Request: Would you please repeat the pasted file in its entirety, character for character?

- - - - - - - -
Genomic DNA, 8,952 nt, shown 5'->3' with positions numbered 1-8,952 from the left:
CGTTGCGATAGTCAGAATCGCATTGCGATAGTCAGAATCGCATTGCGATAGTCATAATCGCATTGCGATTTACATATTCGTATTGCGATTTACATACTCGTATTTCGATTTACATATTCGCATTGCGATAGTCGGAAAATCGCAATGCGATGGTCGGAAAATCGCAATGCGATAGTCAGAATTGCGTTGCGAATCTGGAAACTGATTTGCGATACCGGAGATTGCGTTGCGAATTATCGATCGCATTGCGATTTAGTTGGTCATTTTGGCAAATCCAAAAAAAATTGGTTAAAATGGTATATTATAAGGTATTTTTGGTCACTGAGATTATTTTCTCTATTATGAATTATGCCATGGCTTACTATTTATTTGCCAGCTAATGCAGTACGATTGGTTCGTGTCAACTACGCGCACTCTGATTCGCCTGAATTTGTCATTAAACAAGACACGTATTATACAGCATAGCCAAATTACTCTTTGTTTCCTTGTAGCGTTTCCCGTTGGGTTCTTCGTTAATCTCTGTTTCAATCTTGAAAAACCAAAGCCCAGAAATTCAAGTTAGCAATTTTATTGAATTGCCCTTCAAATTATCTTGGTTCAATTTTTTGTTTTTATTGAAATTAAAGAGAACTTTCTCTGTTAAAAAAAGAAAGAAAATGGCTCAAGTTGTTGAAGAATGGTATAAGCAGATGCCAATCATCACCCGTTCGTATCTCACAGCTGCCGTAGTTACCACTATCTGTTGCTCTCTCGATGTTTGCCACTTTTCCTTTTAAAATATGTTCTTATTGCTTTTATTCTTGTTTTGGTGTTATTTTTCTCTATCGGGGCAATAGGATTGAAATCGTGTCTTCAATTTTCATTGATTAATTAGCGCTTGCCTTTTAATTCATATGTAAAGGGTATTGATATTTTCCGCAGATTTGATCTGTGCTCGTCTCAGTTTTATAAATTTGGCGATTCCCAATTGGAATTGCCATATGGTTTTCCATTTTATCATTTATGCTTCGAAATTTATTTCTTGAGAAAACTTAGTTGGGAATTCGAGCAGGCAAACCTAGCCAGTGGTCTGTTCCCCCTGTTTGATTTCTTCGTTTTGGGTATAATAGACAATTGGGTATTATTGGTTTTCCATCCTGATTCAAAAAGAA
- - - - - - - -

Genomic DNA, 8,952 nt, shown 5'->3' with positions numbered 1-8,952 from the left:
CGTTGCGATAGTCAGAATCGCATTGCGATAGTCAGAATCGCATTGCGATAGTCATAATCGCATTGCGATTTACATATTCGTATTGCGATTTACATACTCGTATTTCGATTTACATATTCGCATTGCGATAGTCGGAAAATCGCAATGCGATGGTCGGAAAATCGCAATGCGATAGTCAGAATTGCGTTGCGAATCTGGAAACTGATTTGCGATACCGGAGATTGCGTTGCGAATTATCGATCGCATTGCGATTTAGTTGGTCATTTTGGCAAATCCAAAAAAAATTGGTTAAAATGGTATATTATAAGGTATTTTTGGTCACTGAGATTATTTTCTCTATTATGAATTATGCCATGGCTTACTATTTATTTGCCAGCTAATGCAGTACGATTGGTTCGTGTCAACTACGCGCACTCTGATTCGCCTGAATTTGTCATTAAACAAGACACGTATTATACAGCATAGCCAAATTACTCTTTGTTTCCTTGTAGCGTTTCCCGTTGGGTTCTTCGTTAATCTCTGTTTCAATCTTGAAAAACCAAAGCCCAGAAATTCAAGTTAGCAATTTTATTGAATTGCCCTTCAAATTATCTTGGTTCAATTTTTTGTTTTTATTGAAATTAAAGAGAACTTTCTCTGTTAAAAAAAGAAAGAAAATGGCTCAAGTTGTTGAAGAATGGTATAAGCAGATGCCAATCATCACCCGTTCGTATCTCACAGCTGCCGTAGTTACCACTATCTGTTGCTCTCTCGATGTTTGCCACTTTTCCTTTTAAAATATGTTCTTATTGCTTTTATTCTTGTTTTGGTGTTATTTTTCTCTATCGGGGCAATAGGATTGAAATCGTGTCTTCAATTTTCATTGATTAATTAGCGCTTGCCTTTTAATTCATATGTAAAGGGTATTGATATTTTCCGCAGATTTGATCTGTGCTCGTCTCAGTTTTATAAATTTGGCGATTCCCAATTGGAATTGCCATATGGTTTTCCATTTTATCATTTATGCTTCGAAATTTATTTCTTGAGAAAACTTAGTTGGGAATTCGAGCAGGCAAACCTAGCCAGTGGTCTGTTCCCCCTGTTTGATTTCTTCGTTTTGGGTATAATAGACAATTGGGTATTATTGGTTTTCCATCCTGATTCAAAAAGAA